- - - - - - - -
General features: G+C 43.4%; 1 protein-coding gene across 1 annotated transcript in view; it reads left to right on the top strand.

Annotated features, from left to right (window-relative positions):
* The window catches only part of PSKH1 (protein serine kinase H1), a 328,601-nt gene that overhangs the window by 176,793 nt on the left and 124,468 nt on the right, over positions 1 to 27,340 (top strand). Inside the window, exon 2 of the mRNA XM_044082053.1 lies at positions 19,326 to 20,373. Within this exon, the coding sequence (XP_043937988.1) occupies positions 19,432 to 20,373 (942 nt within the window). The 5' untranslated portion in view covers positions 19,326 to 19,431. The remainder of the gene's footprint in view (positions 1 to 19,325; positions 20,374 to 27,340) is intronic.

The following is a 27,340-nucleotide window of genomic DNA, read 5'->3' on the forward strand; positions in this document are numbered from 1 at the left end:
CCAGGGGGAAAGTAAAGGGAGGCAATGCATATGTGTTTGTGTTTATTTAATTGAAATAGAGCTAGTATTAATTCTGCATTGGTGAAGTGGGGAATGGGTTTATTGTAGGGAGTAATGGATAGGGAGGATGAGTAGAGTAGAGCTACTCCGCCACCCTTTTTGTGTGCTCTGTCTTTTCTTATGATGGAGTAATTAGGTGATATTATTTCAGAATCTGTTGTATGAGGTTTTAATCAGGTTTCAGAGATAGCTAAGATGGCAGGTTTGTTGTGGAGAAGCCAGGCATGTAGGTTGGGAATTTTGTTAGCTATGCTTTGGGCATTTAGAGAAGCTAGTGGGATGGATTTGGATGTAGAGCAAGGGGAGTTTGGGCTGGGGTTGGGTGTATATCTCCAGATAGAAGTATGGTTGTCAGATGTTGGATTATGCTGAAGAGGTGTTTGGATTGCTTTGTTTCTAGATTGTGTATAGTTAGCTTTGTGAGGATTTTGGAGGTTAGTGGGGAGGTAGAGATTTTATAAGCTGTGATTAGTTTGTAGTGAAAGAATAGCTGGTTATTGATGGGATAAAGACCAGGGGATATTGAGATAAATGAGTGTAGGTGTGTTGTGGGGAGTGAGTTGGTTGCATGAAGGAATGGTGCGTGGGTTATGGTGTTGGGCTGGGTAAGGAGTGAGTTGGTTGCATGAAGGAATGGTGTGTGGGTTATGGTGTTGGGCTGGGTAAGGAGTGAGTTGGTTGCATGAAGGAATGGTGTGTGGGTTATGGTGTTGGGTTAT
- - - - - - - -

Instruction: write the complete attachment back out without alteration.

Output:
General features: G+C 43.4%; 1 protein-coding gene across 1 annotated transcript in view; it reads left to right on the top strand.

Annotated features, from left to right (window-relative positions):
* The window catches only part of PSKH1 (protein serine kinase H1), a 328,601-nt gene that overhangs the window by 176,793 nt on the left and 124,468 nt on the right, over positions 1 to 27,340 (top strand). Inside the window, exon 2 of the mRNA XM_044082053.1 lies at positions 19,326 to 20,373. Within this exon, the coding sequence (XP_043937988.1) occupies positions 19,432 to 20,373 (942 nt within the window). The 5' untranslated portion in view covers positions 19,326 to 19,431. The remainder of the gene's footprint in view (positions 1 to 19,325; positions 20,374 to 27,340) is intronic.

The following is a 27,340-nucleotide window of genomic DNA, read 5'->3' on the forward strand; positions in this document are numbered from 1 at the left end:
CCAGGGGGAAAGTAAAGGGAGGCAATGCATATGTGTTTGTGTTTATTTAATTGAAATAGAGCTAGTATTAATTCTGCATTGGTGAAGTGGGGAATGGGTTTATTGTAGGGAGTAATGGATAGGGAGGATGAGTAGAGTAGAGCTACTCCGCCACCCTTTTTGTGTGCTCTGTCTTTTCTTATGATGGAGTAATTAGGTGATATTATTTCAGAATCTGTTGTATGAGGTTTTAATCAGGTTTCAGAGATAGCTAAGATGGCAGGTTTGTTGTGGAGAAGCCAGGCATGTAGGTTGGGAATTTTGTTAGCTATGCTTTGGGCATTTAGAGAAGCTAGTGGGATGGATTTGGATGTAGAGCAAGGGGAGTTTGGGCTGGGGTTGGGTGTATATCTCCAGATAGAAGTATGGTTGTCAGATGTTGGATTATGCTGAAGAGGTGTTTGGATTGCTTTGTTTCTAGATTGTGTATAGTTAGCTTTGTGAGGATTTTGGAGGTTAGTGGGGAGGTAGAGATTTTATAAGCTGTGATTAGTTTGTAGTGAAAGAATAGCTGGTTATTGATGGGATAAAGACCAGGGGATATTGAGATAAATGAGTGTAGGTGTGTTGTGGGGAGTGAGTTGGTTGCATGAAGGAATGGTGCGTGGGTTATGGTGTTGGGCTGGGTAAGGAGTGAGTTGGTTGCATGAAGGAATGGTGTGTGGGTTATGGTGTTGGGCTGGGTAAGGAGTGAGTTGGTTGCATGAAGGAATGGTGTGTGGGTTATGGTGTTGGGTTAT